Advocates of police reform say they are frustrated by the Ottawa Police Service’s involvement in the creation of a non-police mental health crisis program in the city.

In December, city council diverted $2.1 million from the 2022 police budget to help community mental health organizations create a crisis-response program. The program, as described at the time, was intended to reduce the number of police interventions with individuals in crisis.

The funding reallocation is designed to “support racialized youth program solutions, community-based, culturally appropriate mental health prevention services, addictions, and crisis outreach services, and culturally safe mental health programs, services, crisis and social supports for our Indigenous community,” according to a Dec. 8 city statement. “It also directed up to $550,000 to develop an alternative call referral program identifying how and to whom low-risk, low-acuity 911 calls should be redirected.”

But those involved in the initiative say police representatives have been given a place on the body overseeing the project. And that is, they say, concerning.

“The initiative now is led by a guiding council, but the police are on the guiding council . . . The police are still way too heavily involved in this stuff.”

— Robin Browne, co-founder of 613-819 Black Hub

“The initiative now is led by a guiding council, but the police are on the guiding council,” said Robin Browne, co-founder of 613-819 Black Hub and a leading advocate for non-police mental health crisis teams. He added the purpose of the initiative was to put control in the hands of non-police agencies “to supposedly manage it” as an alternative to having police respond — often with negative consequences — when people have a mental health crisis.

“It’s the council that’s going to decide which mental health community groups are going to get the $2.1 million that was cut from the police budget,” said Browne. “So, the police are still way too heavily involved in this stuff.”

Meghan Potasse, an Master’s student at the University of Ottawa who agrees with Browne, spoke at the Ottawa Police Service Board’s Jan. 24 meeting to highlight the decrease in public trust towards police — especially within marginalized communities.

Potasse said the OPS involvement falls short of community demands.

Giving police a say in “where $2.1 million goes,” Potasse told board members, “is representative of their desperation to continue to legitimize the ineffective role they play in community safety, downplay the abuse against the community and retain control of city resources.”

Similar to a Toronto program that is start in March, crisis response teams in Ottawa would dispatch nurses and mental health support workers — instead of police officers.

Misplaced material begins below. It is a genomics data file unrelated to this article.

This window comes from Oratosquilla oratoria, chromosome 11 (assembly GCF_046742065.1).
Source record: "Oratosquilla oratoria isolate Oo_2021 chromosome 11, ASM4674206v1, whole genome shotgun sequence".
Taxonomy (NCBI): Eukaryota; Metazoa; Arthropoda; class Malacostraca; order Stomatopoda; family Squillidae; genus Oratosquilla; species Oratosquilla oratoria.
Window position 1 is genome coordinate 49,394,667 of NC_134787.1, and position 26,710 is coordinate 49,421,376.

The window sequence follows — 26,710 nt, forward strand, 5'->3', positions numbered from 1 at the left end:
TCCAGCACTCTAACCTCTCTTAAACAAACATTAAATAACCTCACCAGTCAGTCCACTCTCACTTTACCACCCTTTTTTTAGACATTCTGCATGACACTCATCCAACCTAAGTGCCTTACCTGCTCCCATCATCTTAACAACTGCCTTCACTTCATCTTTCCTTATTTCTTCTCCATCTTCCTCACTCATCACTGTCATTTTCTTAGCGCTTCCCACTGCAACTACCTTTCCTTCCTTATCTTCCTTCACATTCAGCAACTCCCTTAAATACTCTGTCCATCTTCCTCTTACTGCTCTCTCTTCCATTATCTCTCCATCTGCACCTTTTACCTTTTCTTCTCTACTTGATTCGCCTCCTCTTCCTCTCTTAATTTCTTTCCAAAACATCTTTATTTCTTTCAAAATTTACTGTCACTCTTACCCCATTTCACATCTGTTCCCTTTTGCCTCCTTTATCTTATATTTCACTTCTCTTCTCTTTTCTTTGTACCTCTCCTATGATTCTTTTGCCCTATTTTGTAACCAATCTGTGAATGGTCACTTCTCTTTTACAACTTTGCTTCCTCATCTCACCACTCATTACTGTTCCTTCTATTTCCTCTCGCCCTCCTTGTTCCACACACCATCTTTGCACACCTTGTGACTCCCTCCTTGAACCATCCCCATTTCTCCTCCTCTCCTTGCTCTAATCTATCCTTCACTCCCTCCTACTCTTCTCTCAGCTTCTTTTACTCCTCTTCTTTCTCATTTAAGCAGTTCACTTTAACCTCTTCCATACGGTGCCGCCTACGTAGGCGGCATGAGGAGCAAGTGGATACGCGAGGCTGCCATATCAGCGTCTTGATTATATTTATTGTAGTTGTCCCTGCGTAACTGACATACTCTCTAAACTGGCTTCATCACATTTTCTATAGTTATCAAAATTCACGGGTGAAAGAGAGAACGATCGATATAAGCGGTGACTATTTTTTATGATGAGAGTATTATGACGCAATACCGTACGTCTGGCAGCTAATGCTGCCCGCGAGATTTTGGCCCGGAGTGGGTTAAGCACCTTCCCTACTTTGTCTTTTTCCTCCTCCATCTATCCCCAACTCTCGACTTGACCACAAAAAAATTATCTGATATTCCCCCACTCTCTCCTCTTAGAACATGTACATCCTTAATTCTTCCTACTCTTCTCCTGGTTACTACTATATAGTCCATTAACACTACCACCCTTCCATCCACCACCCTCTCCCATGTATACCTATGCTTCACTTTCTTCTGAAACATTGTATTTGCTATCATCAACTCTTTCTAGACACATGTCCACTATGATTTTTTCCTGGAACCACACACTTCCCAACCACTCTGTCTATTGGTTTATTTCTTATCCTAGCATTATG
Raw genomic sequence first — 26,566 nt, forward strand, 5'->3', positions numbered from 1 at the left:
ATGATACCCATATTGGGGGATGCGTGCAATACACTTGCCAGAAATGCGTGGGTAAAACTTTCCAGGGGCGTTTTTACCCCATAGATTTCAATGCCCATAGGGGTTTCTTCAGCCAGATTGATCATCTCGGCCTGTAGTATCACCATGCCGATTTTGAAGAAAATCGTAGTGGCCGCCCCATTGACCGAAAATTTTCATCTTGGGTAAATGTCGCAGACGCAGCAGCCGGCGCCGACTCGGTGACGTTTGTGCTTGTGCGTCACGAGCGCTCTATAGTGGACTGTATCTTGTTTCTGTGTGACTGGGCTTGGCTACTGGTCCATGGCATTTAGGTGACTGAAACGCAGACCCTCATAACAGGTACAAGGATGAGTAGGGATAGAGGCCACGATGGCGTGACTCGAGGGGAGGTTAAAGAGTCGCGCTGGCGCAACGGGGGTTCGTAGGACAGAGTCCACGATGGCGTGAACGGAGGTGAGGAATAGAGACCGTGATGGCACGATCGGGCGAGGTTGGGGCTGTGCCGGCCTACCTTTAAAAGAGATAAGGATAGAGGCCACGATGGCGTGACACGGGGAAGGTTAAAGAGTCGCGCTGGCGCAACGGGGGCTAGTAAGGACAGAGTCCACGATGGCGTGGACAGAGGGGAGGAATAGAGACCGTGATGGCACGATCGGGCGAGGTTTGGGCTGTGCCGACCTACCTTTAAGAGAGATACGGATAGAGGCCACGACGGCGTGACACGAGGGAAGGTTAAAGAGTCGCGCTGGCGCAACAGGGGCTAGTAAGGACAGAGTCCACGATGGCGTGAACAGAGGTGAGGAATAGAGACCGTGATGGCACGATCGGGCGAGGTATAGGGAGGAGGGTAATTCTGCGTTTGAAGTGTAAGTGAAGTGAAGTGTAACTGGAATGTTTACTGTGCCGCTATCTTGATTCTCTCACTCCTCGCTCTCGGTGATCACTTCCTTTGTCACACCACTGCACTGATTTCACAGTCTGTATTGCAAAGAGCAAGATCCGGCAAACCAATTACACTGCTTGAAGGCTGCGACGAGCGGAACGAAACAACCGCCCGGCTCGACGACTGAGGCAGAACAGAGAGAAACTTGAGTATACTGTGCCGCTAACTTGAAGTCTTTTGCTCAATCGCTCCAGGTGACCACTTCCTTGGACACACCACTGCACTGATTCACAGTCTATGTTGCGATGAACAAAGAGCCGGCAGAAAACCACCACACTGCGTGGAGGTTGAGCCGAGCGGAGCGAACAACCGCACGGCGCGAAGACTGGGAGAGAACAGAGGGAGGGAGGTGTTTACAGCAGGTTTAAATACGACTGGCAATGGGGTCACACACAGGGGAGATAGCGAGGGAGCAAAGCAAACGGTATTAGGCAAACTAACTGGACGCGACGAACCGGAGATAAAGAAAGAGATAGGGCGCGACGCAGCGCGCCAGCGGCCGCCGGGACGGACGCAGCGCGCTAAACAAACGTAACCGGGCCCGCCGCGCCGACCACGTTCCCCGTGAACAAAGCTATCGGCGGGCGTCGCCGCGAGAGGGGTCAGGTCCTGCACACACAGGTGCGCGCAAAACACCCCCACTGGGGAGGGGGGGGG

According to a report by Vivica Research, Ottawa does not have a mental health crisis program free of police involvement, and “despite the increased investment in mental health and de-escalation training in recent years, OPS remains ill-equipped to provide effective care to those in crisis.”

Although there are crisis services available through hospitals and community groups, they are often underfunded, overbooked and don’t meet the needs of those experiencing crises in a timely fashion.

Katie Burkholder Harris, executive director of Alliance to End Homelessness Ottawa, highlighted the importance of having 24-hour services, outside of emergency medical help, available to individuals who find themselves in the midst of a mental health crisis.

She said the need is especially acute for vulnerable communities, such as citizens facing homelessness or precarious housing arrangements.

“Crises don’t just happen between nine and five, they also happen at two in the morning,” said Burkholder Harris. “So the question then becomes, ‘Who is available?’ and ‘Do we actually have services that are focused on supporting a person in that moment of crisis, but isn’t going to the hospital?’”

She said having an immediate, in-person response to someone experiencing a crisis “is really critical” because it’s unrealistic to expect the individual to get themselves —  by public transit, for example — to a place where they can get help.

And if someone does go to the hospital, Harris explained, that person would have to be actively suicidal to be admitted and to see a psychiatrist. Otherwise, they would probably be discharged with a prescription for anti-anxiety medication.

A formal diagnosis would require a referral from the hospital or a family doctor, she added, but that’s only if the individual has a family doctor.

“People have very few options,” said Harris. “And I’m thinking of folks who have pretty limited resources and are not with jobs that cover mental health care… It’s a real struggle for people who find themselves in distress.”
Harris and Browne agree that in order for this community project to get going, funding will be a high priority on the list.

With Toronto putting $8.5 million into its pilot project set to launch next month, Browne said he intends to raise questions at the February police board meeting about why the City of Ottawa isn’t committing more resources to its initiative.

“Is it because the OPS has a really strong influence on the guiding council and they don’t want people asking uncomfortable questions like, ‘Hey, why can’t we take $8.5 million from the Ottawa Police Service, and start up a program like that in Ottawa?’”